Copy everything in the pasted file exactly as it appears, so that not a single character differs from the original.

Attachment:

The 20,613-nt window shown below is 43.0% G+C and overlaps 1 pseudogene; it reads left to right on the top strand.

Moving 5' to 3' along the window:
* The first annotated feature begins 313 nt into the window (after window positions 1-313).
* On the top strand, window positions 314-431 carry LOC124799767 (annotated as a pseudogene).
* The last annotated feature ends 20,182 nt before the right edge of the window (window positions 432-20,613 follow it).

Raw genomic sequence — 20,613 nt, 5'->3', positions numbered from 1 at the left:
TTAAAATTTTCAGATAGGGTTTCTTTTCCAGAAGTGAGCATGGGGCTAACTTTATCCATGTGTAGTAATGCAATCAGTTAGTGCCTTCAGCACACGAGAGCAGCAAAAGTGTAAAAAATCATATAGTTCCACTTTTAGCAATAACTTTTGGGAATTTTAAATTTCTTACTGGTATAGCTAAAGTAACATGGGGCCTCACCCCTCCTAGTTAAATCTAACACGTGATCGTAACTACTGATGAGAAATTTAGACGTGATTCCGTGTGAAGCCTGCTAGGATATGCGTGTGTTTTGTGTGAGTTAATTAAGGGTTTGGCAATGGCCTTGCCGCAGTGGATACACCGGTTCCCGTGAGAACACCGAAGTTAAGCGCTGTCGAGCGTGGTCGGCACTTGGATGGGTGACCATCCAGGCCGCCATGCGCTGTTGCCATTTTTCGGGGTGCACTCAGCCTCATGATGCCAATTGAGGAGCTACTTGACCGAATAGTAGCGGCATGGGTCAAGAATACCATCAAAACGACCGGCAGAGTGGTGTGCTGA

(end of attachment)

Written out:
The 20,613-nt window shown below is 43.0% G+C and overlaps 1 pseudogene; it reads left to right on the top strand.

Moving 5' to 3' along the window:
* The first annotated feature begins 313 nt into the window (after window positions 1-313).
* On the top strand, window positions 314-431 carry LOC124799767 (annotated as a pseudogene).
* The last annotated feature ends 20,182 nt before the right edge of the window (window positions 432-20,613 follow it).

Raw genomic sequence — 20,613 nt, 5'->3', positions numbered from 1 at the left:
TTAAAATTTTCAGATAGGGTTTCTTTTCCAGAAGTGAGCATGGGGCTAACTTTATCCATGTGTAGTAATGCAATCAGTTAGTGCCTTCAGCACACGAGAGCAGCAAAAGTGTAAAAAATCATATAGTTCCACTTTTAGCAATAACTTTTGGGAATTTTAAATTTCTTACTGGTATAGCTAAAGTAACATGGGGCCTCACCCCTCCTAGTTAAATCTAACACGTGATCGTAACTACTGATGAGAAATTTAGACGTGATTCCGTGTGAAGCCTGCTAGGATATGCGTGTGTTTTGTGTGAGTTAATTAAGGGTTTGGCAATGGCCTTGCCGCAGTGGATACACCGGTTCCCGTGAGAACACCGAAGTTAAGCGCTGTCGAGCGTGGTCGGCACTTGGATGGGTGACCATCCAGGCCGCCATGCGCTGTTGCCATTTTTCGGGGTGCACTCAGCCTCATGATGCCAATTGAGGAGCTACTTGACCGAATAGTAGCGGCATGGGTCAAGAATACCATCAAAACGACCGGCAGAGTGGTGTGCTGA